No, the rain has not gone away. After torrential rains pounded much of southern China over the last month or so, resulting in severe flooding that left over 160 people dead, it appears that it is now the north’s turn.
Pictures of submerged streets in Henan, Hunan, Tianjin and even Beijing have flooded onto the Chinese internet today. For instance, here are some scenes from commuting in Zhengzhou, the capital of Henan province:
And from Tianjin:
It seems that not even the Great Wall of China itself could stand up to this storm. A minor landslide occurred just below one section of the wall near Tianjin.
At least 167 millimeters of precipitation have fallen in Hunan province, meaning that commuters are in for a wet ride.
Many tourist attractions in Hunan have been shut down and bus services delayed. This would seem to be a particularly bad time to visit Zhangjiajie — unless you have a raft:
Beijing issued an orange alert for heavy rain earlier today, causing more than 50 flights to be canceled. Meanwhile, many areas in north China are experiencing the strongest rainfall of the year, with flooded streets and waterlogged pedestrians.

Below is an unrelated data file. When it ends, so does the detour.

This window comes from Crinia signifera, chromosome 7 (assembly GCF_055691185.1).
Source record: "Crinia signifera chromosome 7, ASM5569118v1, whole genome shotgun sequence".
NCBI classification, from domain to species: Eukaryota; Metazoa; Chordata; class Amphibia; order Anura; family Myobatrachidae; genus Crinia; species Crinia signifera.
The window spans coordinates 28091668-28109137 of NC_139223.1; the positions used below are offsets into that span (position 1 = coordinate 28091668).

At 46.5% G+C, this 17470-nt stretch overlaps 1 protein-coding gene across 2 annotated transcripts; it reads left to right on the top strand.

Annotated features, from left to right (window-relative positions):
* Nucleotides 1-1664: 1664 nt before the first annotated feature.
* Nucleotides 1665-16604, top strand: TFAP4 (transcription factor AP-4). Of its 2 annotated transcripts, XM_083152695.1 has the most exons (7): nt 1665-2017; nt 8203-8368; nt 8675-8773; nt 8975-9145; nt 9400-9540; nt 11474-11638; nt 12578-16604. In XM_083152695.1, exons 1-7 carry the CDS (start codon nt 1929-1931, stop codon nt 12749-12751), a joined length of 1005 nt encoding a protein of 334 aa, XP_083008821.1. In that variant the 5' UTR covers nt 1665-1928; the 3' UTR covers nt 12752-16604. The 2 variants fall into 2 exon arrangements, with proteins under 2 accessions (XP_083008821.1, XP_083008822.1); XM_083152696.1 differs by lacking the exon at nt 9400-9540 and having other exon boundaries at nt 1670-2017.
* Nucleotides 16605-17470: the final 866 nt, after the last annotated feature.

One poor Porsche ended up in the water for more than three hours. The owner said that he hadn’t bothered to call for a tow truck, complaining that “The car is useless, no matter what I do.” Hopefully, he has some flood insurance on that thing.
Of course, every cloud has its silver lining. Serious flooding has meant free and easy fishing on the streets of northern China, though one man was spotted pushing the fishies back out to sea.
Particularly hard hit by all the rain, was the city of Handan, Hebei province:
Driving in Handan city, Hebei. pic.twitter.com/Y1rTwLKXXp
— Shanghaiist.com (@shanghaiist) July 20, 2016
ECNS reports that the recent flooding has so far caused one death with eight people missing. Considering all these pictures, we’d expect that number to rise.
And interestingly, all that water seems to have brought with it many false reports and pics of severe flooding in Beijing. State media has been quick to correct fabricated posts online, even when they are made on Twitter:
— China SCIO (@chinascio) July 20, 2016
Still, some images are unmistakable:
By Katie Ngai
[Images via Weibo]